At the Ottoman Hammam Omeriye, in the free part of divided Nicosia
Author of the Week: Cyprus
In history’s humidity
We met at the checkpoint on Nicosia’s Ledra Street, at the very heart of the divide. On either side of the street, pedestrian zones were strewn with cafeterias, restaurants, commercial arcades, small elegant shops – not unlike a fairytale.
It is early December 2022. I woke up at dawn. A thin veil of fog blankets Nicosia, shielding memories and shielding the axis around which people are moving. When the sun comes out, the veil turns to a perforated filigree and I can see Pentadaktylos as the first sun rays are landing on its slopes, exposing the scars that, for years now, have fed into its body.
It’s freezing today. Winter marched in like a frozen snowman. Nicosia takes a deep breath and the air is dotted with fine, tiny clouds. The cold makes people reach deeper into their coats and for their scarves. Most of the time, around noon, an invisible drizzle, like thin dust, makes an unexpected intervention and a halo of sun compliantly circles an allegory of a union of people and the glistening steam of the asphalt. Every corner in the city is transformed at dawn or in the twilight of the afternoon.
Our city and its four seasons; the weather conditions form such a big part of our everyday life. When will it rain? When will the air cool down? How much dust has flown in from Africa or Syria? How much humidity descends from the slopes of Pentadaktylos to land on her hair. Thick dust and humidity: inextricable ties, relations of power and conquest. The weather disregards the division as it takes over the entire city with all its inhabitants in the North and South alike.
We walked to the square of the Ottoman Hammam Omeriye and paused under the old olive tree in the enclosure, taking in the fumes of history and the oriental scents rising through the dome of the hammam. So many things in this neighbourhood never cease to amaze me each time I visit.
The Hammam Omerye is a true example of the island’s layered culture and diversity, an inspired work that emits a sense of freedom and flexibility. It dates back to the 14th century, when it was built as an Augustan Church dedicated to Our Lady. Stone-built with small domes, it has its origins in the years of the Frankish and Venetian Empire, more or less during the same period when the city acquired its Venetian walls. In 1571, Lala Mustafa Pasha converted the church to a mosque and named it Omeriye in honour of caliph Omar: it was there, in that special place, he believed, that the caliph had stopped to rest during his visit to Nicosia.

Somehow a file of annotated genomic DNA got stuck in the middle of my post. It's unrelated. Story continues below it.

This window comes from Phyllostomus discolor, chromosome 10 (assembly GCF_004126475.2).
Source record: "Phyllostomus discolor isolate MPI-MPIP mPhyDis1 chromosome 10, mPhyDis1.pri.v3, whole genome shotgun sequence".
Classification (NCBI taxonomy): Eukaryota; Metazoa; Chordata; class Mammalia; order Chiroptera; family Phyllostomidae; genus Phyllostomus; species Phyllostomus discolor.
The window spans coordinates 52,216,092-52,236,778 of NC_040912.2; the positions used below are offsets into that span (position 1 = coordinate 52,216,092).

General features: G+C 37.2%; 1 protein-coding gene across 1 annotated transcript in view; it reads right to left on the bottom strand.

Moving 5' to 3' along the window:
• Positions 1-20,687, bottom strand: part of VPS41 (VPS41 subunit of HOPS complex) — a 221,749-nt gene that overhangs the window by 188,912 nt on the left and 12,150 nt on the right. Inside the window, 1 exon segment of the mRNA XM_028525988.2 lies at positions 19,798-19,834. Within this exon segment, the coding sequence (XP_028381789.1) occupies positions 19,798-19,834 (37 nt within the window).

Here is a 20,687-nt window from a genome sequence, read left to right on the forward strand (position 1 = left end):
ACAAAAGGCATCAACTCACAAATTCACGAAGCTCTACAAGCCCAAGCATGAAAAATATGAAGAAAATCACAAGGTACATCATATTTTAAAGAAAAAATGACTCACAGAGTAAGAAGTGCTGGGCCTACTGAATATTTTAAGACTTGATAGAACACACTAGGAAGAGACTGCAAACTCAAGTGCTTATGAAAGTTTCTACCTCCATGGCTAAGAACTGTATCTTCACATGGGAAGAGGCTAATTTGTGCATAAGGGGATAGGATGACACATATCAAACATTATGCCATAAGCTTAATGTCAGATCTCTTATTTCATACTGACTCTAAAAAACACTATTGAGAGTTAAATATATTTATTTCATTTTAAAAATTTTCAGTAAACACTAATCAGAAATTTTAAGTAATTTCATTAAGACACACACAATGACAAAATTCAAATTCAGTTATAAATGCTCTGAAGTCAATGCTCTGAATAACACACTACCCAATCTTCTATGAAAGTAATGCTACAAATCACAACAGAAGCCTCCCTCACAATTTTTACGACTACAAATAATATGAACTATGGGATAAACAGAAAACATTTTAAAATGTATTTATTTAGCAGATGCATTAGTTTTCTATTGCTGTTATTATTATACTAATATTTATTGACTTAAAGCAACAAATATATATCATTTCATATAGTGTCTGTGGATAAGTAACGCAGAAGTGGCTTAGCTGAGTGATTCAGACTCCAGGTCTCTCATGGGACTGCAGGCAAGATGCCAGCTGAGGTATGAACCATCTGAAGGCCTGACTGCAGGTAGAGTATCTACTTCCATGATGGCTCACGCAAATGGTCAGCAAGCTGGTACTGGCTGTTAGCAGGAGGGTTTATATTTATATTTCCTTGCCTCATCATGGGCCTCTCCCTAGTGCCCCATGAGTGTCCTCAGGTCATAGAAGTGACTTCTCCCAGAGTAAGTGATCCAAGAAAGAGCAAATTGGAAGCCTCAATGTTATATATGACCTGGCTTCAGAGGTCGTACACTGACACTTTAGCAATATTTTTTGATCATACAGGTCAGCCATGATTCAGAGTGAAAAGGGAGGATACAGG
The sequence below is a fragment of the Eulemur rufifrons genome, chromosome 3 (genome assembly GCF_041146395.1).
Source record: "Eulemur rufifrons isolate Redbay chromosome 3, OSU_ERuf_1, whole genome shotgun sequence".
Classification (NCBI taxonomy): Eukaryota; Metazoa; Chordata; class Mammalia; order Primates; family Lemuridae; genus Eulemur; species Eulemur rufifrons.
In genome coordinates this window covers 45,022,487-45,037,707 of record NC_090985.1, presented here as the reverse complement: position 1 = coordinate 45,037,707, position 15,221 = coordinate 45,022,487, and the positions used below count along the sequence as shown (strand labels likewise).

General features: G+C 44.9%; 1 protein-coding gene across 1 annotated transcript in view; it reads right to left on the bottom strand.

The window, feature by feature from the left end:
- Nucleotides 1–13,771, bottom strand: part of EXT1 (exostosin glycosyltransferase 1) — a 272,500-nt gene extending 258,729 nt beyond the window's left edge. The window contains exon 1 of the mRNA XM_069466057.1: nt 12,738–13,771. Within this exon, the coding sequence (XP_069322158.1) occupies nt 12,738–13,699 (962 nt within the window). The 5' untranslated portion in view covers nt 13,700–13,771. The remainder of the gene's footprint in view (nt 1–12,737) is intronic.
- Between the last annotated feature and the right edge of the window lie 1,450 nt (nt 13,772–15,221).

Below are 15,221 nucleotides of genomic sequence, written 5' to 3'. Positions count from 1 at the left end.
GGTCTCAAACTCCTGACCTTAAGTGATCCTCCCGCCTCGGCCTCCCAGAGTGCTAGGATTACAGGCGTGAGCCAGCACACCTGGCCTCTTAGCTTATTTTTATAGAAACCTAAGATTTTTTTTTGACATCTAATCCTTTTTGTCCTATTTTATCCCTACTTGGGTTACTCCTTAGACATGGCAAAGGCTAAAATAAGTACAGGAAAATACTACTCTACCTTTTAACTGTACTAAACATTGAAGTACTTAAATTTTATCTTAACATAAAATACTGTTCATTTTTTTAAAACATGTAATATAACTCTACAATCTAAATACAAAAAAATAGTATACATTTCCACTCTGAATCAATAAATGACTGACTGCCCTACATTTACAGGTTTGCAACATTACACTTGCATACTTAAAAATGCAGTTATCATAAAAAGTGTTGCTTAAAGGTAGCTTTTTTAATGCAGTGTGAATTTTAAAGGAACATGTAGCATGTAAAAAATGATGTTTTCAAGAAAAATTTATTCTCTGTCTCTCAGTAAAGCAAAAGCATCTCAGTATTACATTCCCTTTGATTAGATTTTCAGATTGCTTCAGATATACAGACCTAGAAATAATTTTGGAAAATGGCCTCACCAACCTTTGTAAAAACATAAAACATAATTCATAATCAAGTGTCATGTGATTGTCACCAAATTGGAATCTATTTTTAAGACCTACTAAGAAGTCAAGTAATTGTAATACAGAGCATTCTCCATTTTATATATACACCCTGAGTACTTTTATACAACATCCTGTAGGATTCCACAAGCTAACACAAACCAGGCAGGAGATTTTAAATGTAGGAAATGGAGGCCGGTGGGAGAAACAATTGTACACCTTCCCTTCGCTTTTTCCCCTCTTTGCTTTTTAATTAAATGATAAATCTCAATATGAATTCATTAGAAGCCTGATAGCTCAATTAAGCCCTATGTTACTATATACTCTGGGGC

We stepped inside the ‘silent healer’, as it was once known, and were offered warm tea made with lemon blossoms that put us in a state of peculiar relaxation. The room reverberated with soft Oriental music as though a prelude to our journey into history, legend, remembrance and reminiscence; to cleansing of the body and purification of the soul. The skin has the ability to reset; in fact, if you take good care of it, it might surprise you with the passing of the years, whispered the girl who welcomed us. What is time, I wonder, if not our own metrical construct against which humans stand in fear, weighed down by insecurity.
I turn my eyes to the framed poster hanging on the sign next to the entrance. Healing properties of the Hammam, as it carries the body and mind into mystic recreation with an Oriental flair. It relaxes the muscular system; cleanses the skin; reduces fatigue and stress; lowers blood pressure; boosts blood flow; helps with insomnia; detoxifies; fights cellulite, allergies, dry skin and muscular stiffness. Helps with relief of pain in the bones, rheumatism and arthritis.
The Prophet Muhammad said that purity and cleanliness were half of faith; in Christianity too, water carries rich symbolism: ruin, death and interment, life, cleansing, purification, healing, blessing, holiness, baptism, redemption and salvation.
We left our clothes in one of the cabins in the oda, themed after A Thousand and One Nights. The air in the hammam is warm, humid and heavy. Liberated, we walked into an area with an imposing dome and small glazed holes, a polygonal marble bench, carved troughs with running water, and surrendered ourselves to the ritual of the authentic Ottoman hammam experience, a re-enactment of the original ritual of six centuries ago. The social life of the hammam is no longer available to us. Back then, women pampered their body and hair, decorating their arms and legs with henna to ward off the evil eye and malicious spirits, as though a temporary amulet. There they would meet their friends, exchange news and gossip, discuss the fashion of the time, propose matchmaking and even host wedding parties, offering milk, sugar cubes, biscuits, sweets and rosewater or orange blossom water in exchange for a blessing.
Men discussed social topics, the economy and politics, and made commercial agreements. After the bath, they relaxed, had fun, relished coffee, tea or refreshments, ate food and sweets, smoked, listened to music and conversed. At important milestones along their life, such as the birth of a child, circumcisions and weddings, Ottomans would go to the hammam to host feasts with food, music and dancing.